Articles | Volume 13, issue 9
24 Sep 2009
 | 24 Sep 2009

Recycling of moisture in Europe: contribution of evaporation to variability in very wet and dry years

B. Bisselink and A. J. Dolman

Abstract. Evaporation is a key parameter in the regional atmospheric water cycle. Precipitation recycling is defined as the contribution of water that evaporates from a region to precipitation within the same region. We apply a dynamic precipitation recycling model, which includes a dynamic moisture storage term, to calculate the warm season variability of the precipitation recycling over central Europe at a daily time scale for 2003 (dry) and 2006 (wet).

For the central part of Europe advection is the most important contributor to precipitation. In dry spells in both years 2003 and 2006, when moisture of advective origin diminishes, local evaporation becomes an important contributor to precipitation (negative feedback). In two dry periods (June 2003 and July 2006) where there is enough moisture storage in the soil to continue evaporation, precipitation recycling is enhanced. In case studies we follow the path of an air column for days with high precipitation recycling to discuss the role of moisture recycling in land-atmosphere interactions. For 2 days with enough moisture availability (28 May 2003 and 5 July 2006) moisture particles stay long in the study area due to weak winds. By following the paths we show that the air is transported over land for a very long distance before it precipitates. It thus takes a considerable amount of time to traverse the region and capture moisture of evaporative origin. However, we hypothesize that the precipitation falling on those days still originates (partly) from oceanic sources, but that the triggering of precipitation may itself be a result of enhanced instability induced by soils, which still have sufficient moisture storage. In dry periods with enough moisture available precipitation recycling acts as a mechanism to keep the precipitation at a stable level.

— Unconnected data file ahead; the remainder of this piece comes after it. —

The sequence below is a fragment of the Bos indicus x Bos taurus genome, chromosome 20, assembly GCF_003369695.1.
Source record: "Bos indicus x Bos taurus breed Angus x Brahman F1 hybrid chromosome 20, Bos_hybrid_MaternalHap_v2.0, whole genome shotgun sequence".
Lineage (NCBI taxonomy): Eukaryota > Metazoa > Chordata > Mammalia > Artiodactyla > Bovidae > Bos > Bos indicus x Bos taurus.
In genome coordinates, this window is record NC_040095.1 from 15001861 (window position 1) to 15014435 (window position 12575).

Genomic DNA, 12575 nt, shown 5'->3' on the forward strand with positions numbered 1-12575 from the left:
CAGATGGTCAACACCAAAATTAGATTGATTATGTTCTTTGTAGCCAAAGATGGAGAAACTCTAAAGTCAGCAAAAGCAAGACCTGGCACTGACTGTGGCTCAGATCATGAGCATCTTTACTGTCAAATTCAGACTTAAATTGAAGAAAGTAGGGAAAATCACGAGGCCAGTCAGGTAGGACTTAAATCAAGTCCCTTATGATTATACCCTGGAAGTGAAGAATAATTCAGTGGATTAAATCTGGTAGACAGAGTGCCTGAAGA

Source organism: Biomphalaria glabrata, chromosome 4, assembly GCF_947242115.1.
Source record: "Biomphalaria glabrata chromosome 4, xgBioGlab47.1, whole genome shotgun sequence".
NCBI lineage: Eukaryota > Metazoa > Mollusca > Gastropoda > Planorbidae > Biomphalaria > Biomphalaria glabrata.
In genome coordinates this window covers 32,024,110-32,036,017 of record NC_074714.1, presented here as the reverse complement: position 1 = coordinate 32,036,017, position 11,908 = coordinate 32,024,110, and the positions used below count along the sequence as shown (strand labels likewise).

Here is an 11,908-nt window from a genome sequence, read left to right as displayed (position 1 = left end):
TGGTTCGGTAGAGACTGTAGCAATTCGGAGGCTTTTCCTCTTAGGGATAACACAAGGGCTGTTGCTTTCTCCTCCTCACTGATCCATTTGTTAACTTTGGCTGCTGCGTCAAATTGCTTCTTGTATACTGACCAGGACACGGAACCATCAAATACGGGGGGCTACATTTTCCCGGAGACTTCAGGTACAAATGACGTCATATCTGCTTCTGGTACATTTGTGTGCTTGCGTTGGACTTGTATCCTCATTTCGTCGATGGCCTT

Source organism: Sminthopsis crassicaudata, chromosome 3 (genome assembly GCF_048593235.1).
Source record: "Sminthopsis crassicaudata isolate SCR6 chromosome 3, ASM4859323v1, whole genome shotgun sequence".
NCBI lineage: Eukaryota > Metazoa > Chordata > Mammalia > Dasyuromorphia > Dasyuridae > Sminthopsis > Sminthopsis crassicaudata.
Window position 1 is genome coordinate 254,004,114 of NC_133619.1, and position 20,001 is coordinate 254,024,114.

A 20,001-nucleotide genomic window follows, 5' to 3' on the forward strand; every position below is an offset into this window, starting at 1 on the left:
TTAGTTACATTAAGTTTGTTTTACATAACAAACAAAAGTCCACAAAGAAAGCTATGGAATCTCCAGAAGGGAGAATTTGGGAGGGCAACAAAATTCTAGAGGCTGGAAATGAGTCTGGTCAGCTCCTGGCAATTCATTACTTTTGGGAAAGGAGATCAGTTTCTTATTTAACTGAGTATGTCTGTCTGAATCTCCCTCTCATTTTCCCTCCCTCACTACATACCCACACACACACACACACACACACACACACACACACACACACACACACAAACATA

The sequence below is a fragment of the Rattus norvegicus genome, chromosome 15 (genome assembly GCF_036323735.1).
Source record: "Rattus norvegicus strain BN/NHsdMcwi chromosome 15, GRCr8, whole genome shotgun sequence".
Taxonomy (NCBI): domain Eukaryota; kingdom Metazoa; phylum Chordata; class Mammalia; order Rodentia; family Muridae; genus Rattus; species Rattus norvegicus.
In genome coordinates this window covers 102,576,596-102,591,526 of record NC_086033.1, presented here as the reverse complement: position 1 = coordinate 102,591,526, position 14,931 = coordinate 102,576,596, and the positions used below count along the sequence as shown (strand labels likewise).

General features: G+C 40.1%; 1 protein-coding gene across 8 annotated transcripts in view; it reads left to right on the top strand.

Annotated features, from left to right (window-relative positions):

In August 2003 evaporation is affecting the precipitation recycling due to the lack of water availability caused by the dryness of the preceding spring and summer season. According to a Granger Causality test the evaporation in 2003 exerts the strongest causal impact on the precipitation recycling ratio. For the case study of 10 August 2003, the atmosphere is too dry to generate precipitation with exception of the mountainous regions due to orographical lifting.